The 4 in question being my wife and our 2 dogs... during last week’s half-term break we took advantage of our son being away in Iceland for a few days and had a long weekend in Dorset.
We stayed at West Lulworth at the Castle Inn... as an aside if you’re ever looking for a nice pub with good food and beer [and a huge collection of local ciders!!] this is a good spot to stay in. It is, however, very much a dog friendly pub which is why we go there so if you’re not a fan of hounds, best not to go there!
|Trigger and Lizzie decided our bed was much better than theirs...|
On our first day we headed off to Tyneham Village which is only a few miles from the pub. Tyneham is a small village which was evacuated with 28 days notice in December 1943 as part of the preparations for the invasion of France. Despite promises that they could return, the villagers never made it back and the site remains the property of the MoD to this day, and sits right in the middle of tank firing ranges! There’s some info about the village here... http://tynehamopc.org.uk/
In the last few years the village has gradually opened up to visitors but remains largely untouched and undeveloped. In each house are displays about the family that lived there...what they did, where they ended up etc.
In the farmyard is an unusual wall display of bits of shell casings that have been picked up over the years. The village sits in a deep valley with the tank ranges on the hills to either side and the odd AFV full of shell holes....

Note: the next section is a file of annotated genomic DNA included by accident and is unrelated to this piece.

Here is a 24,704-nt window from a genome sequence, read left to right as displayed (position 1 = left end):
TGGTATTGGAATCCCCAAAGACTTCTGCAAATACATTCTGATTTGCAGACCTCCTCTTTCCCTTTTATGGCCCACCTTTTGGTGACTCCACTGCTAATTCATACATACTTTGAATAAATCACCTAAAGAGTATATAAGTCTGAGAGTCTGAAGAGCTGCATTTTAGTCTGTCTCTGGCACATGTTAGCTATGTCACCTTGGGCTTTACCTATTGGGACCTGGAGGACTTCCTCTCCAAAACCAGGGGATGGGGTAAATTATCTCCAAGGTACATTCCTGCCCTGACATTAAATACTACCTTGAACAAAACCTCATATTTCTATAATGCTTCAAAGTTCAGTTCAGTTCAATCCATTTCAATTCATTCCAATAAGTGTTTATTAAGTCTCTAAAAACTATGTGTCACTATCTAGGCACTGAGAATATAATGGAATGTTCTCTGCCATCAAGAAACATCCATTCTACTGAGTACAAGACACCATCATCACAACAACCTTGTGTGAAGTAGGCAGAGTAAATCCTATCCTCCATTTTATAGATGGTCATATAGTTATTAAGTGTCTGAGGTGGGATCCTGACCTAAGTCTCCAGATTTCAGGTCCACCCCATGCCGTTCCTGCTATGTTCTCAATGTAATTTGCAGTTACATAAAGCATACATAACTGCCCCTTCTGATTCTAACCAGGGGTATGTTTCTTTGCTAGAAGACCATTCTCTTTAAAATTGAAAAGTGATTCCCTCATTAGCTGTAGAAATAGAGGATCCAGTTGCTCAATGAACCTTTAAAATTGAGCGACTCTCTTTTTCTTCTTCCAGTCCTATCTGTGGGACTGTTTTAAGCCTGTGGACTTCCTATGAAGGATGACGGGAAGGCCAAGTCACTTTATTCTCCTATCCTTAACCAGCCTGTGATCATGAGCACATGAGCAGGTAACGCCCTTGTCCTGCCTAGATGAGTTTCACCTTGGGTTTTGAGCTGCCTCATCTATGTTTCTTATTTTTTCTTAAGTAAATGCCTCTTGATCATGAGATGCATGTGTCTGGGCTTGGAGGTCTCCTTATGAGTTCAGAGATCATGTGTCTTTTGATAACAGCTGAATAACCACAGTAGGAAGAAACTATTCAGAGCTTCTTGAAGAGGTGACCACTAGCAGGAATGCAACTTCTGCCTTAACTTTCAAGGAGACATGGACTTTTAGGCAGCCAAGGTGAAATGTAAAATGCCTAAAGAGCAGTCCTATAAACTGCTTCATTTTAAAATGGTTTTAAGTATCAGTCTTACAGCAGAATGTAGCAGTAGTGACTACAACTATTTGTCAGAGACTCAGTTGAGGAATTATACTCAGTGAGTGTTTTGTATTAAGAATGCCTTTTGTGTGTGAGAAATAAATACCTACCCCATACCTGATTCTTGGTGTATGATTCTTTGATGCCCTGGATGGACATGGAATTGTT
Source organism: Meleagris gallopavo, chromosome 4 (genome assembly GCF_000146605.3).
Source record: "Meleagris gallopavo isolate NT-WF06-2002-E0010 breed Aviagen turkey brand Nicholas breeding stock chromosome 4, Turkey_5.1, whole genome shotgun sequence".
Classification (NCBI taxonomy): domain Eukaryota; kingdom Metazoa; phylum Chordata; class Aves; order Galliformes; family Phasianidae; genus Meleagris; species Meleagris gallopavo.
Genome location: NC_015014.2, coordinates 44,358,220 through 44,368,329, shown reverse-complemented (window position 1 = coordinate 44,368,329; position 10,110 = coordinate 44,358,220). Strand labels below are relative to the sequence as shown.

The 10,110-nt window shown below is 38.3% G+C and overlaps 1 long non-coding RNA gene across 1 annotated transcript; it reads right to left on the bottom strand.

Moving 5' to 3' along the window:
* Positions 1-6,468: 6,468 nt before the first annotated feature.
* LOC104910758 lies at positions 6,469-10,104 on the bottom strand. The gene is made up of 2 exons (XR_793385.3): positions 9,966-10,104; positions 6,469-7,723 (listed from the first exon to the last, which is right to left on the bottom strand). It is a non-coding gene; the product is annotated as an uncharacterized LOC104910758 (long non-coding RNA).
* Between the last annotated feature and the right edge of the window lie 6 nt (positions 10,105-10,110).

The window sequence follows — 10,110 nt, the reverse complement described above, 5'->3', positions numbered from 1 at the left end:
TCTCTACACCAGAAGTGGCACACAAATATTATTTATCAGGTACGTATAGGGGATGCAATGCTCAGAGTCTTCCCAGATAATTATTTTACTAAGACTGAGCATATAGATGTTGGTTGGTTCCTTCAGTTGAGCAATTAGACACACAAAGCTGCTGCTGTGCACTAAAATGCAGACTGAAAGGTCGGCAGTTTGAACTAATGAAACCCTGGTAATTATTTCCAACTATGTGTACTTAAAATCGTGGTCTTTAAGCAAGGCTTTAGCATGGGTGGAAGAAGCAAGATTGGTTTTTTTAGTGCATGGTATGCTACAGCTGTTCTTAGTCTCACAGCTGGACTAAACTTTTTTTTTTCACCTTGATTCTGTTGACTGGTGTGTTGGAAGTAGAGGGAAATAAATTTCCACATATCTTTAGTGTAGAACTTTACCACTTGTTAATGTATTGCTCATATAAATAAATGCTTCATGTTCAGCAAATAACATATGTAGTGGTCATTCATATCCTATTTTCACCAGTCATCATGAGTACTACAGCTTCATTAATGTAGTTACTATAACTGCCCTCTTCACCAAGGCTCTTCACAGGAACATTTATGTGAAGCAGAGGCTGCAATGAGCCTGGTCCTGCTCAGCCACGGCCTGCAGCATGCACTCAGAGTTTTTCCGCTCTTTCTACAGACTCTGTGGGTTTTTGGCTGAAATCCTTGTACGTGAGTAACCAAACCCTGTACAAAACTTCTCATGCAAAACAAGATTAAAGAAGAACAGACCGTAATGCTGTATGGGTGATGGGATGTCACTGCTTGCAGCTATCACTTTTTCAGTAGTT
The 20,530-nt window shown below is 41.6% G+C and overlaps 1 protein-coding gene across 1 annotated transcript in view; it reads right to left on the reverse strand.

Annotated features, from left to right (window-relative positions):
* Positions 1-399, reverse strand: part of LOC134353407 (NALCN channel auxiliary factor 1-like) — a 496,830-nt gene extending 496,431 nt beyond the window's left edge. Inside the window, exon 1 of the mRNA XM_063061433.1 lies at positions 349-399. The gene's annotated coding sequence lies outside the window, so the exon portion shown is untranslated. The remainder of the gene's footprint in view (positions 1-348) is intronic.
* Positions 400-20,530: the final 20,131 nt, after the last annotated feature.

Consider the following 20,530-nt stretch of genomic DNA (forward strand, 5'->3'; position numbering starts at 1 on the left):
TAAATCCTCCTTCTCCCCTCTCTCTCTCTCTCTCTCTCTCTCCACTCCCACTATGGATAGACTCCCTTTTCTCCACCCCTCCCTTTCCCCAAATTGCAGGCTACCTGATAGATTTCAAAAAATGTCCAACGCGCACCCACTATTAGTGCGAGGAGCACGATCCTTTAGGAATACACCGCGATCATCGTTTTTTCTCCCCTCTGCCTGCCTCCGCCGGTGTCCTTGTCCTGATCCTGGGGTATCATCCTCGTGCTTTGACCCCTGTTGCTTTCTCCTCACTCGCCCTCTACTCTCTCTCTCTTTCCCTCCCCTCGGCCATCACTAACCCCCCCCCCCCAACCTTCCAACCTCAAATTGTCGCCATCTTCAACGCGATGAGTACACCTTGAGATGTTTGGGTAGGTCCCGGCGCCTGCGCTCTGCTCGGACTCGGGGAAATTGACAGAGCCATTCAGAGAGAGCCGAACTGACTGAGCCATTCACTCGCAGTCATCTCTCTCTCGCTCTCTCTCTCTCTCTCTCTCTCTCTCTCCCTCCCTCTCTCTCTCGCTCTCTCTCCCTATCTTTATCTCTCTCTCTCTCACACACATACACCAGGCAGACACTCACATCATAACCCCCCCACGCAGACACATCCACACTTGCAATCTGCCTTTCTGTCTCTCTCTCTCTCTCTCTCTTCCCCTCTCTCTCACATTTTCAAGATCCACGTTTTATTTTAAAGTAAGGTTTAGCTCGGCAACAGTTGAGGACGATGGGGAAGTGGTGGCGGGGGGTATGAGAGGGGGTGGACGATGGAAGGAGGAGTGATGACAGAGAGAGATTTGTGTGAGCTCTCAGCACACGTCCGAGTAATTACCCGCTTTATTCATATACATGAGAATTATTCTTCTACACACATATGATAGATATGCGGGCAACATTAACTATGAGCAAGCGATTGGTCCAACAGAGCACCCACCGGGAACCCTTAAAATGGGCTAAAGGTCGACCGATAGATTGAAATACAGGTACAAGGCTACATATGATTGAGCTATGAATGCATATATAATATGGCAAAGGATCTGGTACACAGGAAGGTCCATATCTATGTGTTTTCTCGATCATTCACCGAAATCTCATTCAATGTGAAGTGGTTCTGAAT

|WW2 shell cases|
|Casings from a Challenger 2|
|Smoke and HE rounds from a Scorpion or Saladin a/c|
It’s a quiet, strange place and an unusual monument to the impact the war had on people’s lives. Well worth a visit if you are in the area but it’s a bit tricky to find and obviously can only be accessed when the ranges aren’t in use.
In the afternoon we headed on to nearby Corfe Castle. Having stopped off for a bite to eat in a nearby cafe, I headed in up to the Castle itself.
Corfe is another of our Kingmaker favourites [see my post from July about Beaumaris] but I’d never actually been despite several trips nearby in the past.
The castle was founded in Anglo-Saxon times [possibly on Roman foundations] and was in use as a Royal castle until 1572 when Elizabeth sold it on to her dancing master. During the Civil War it declared for the King and paid the price, being partially demolished by Parliamentarians after holding out during a number of sieges.
|The view from the ramparts|
|Evidence of the post ECW demolition|
It’s a stunning castle situated high above the surrounding village and has some still massive surviving walls. It’s easy to see how easily it would have dominated the surrounding area........
A great day which ended with a nice meal back at the pub and some lovely beer and cider! I’ll do another post about the final day which involved a trip to Bovington Tank Museum.